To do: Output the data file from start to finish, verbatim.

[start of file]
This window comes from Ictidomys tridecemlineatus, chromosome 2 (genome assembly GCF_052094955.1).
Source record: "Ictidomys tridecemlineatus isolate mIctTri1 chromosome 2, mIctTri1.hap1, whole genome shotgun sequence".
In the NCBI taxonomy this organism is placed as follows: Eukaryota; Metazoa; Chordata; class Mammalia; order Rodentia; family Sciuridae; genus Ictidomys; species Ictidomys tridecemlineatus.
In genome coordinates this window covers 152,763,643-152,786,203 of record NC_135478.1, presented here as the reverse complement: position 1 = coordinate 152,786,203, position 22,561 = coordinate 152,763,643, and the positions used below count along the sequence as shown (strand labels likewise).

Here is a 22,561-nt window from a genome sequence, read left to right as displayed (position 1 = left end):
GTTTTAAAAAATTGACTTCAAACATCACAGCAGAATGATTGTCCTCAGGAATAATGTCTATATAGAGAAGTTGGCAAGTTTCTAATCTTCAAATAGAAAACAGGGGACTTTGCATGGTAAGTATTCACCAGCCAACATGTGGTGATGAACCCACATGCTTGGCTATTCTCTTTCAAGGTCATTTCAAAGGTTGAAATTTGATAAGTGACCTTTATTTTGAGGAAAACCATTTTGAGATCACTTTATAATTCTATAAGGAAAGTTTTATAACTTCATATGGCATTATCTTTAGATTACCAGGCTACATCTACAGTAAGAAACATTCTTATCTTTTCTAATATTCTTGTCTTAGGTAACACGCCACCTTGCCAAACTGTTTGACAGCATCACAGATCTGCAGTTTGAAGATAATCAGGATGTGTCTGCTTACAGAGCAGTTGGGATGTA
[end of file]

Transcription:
This window comes from Ictidomys tridecemlineatus, chromosome 2 (genome assembly GCF_052094955.1).
Source record: "Ictidomys tridecemlineatus isolate mIctTri1 chromosome 2, mIctTri1.hap1, whole genome shotgun sequence".
In the NCBI taxonomy this organism is placed as follows: Eukaryota; Metazoa; Chordata; class Mammalia; order Rodentia; family Sciuridae; genus Ictidomys; species Ictidomys tridecemlineatus.
In genome coordinates this window covers 152,763,643-152,786,203 of record NC_135478.1, presented here as the reverse complement: position 1 = coordinate 152,786,203, position 22,561 = coordinate 152,763,643, and the positions used below count along the sequence as shown (strand labels likewise).

Here is a 22,561-nt window from a genome sequence, read left to right as displayed (position 1 = left end):
GTTTTAAAAAATTGACTTCAAACATCACAGCAGAATGATTGTCCTCAGGAATAATGTCTATATAGAGAAGTTGGCAAGTTTCTAATCTTCAAATAGAAAACAGGGGACTTTGCATGGTAAGTATTCACCAGCCAACATGTGGTGATGAACCCACATGCTTGGCTATTCTCTTTCAAGGTCATTTCAAAGGTTGAAATTTGATAAGTGACCTTTATTTTGAGGAAAACCATTTTGAGATCACTTTATAATTCTATAAGGAAAGTTTTATAACTTCATATGGCATTATCTTTAGATTACCAGGCTACATCTACAGTAAGAAACATTCTTATCTTTTCTAATATTCTTGTCTTAGGTAACACGCCACCTTGCCAAACTGTTTGACAGCATCACAGATCTGCAGTTTGAAGATAATCAGGATGTGTCTGCTTACAGAGCAGTTGGGATGTA